A statewide competition in Massachusetts hopes to help up to 20 small cities find ways to solve major problems through collaborations.
The Working Cities Challenge, which will launch on Friday, intends to revitalize small and medium sized post-industrial cities in the commonwealth by bringing together leadership from the public and private sectors to brainstorm and initiate their own solutions. Eligible cities in Western Massachusetts include Pittsfield, Westfield, Springfield, Holyoke, and Chicopee.
What are the differences between a winning and losing performance? Why are we able to rise to the challenge one day, but wilt from it the next? Can we in fact become better competitors? In Top Dog: The Science of Winning and Losing, Po Bronson and Ashley Merryman use cutting edge science to tease out the hidden factors at the core of every great triumph - and every tragic failure.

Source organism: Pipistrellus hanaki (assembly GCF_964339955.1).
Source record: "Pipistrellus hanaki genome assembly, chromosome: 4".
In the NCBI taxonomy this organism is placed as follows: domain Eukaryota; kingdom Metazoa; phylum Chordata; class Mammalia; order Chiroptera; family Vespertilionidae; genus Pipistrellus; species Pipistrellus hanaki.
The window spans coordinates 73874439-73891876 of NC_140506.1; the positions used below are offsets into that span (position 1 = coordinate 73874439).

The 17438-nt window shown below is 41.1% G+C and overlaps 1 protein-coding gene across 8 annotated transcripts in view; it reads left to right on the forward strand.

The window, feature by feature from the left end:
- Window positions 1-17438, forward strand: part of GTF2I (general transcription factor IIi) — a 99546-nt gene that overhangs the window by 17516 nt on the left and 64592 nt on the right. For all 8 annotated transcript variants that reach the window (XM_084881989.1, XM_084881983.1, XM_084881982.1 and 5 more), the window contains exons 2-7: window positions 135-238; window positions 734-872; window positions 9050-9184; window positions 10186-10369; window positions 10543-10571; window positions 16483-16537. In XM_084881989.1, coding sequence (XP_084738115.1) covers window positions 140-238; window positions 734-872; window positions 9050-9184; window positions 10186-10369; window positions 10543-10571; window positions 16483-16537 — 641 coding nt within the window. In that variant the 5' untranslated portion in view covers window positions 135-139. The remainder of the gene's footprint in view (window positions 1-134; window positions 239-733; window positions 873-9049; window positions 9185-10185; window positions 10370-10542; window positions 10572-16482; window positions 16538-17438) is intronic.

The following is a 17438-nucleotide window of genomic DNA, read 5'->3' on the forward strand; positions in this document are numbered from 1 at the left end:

On November 14, 1889, Nellie Bly, the crusading young female reporter for Joseph Pulitzer’s World newspaper, left New York City by steamship on a quest to break the record for the fastest trip around the world.
Also departing from New York that day—and heading in the opposite direction by train—was a young journalist from The Cosmopolitan magazine, Elizabeth Bisland. Each woman was determined to outdo Jules Verne’s fictional hero Phileas Fogg and circle the globe in less than eighty days. The dramatic race that ensued would span twenty-eight thousand miles, captivate the nation, and change both competitors’ lives forever.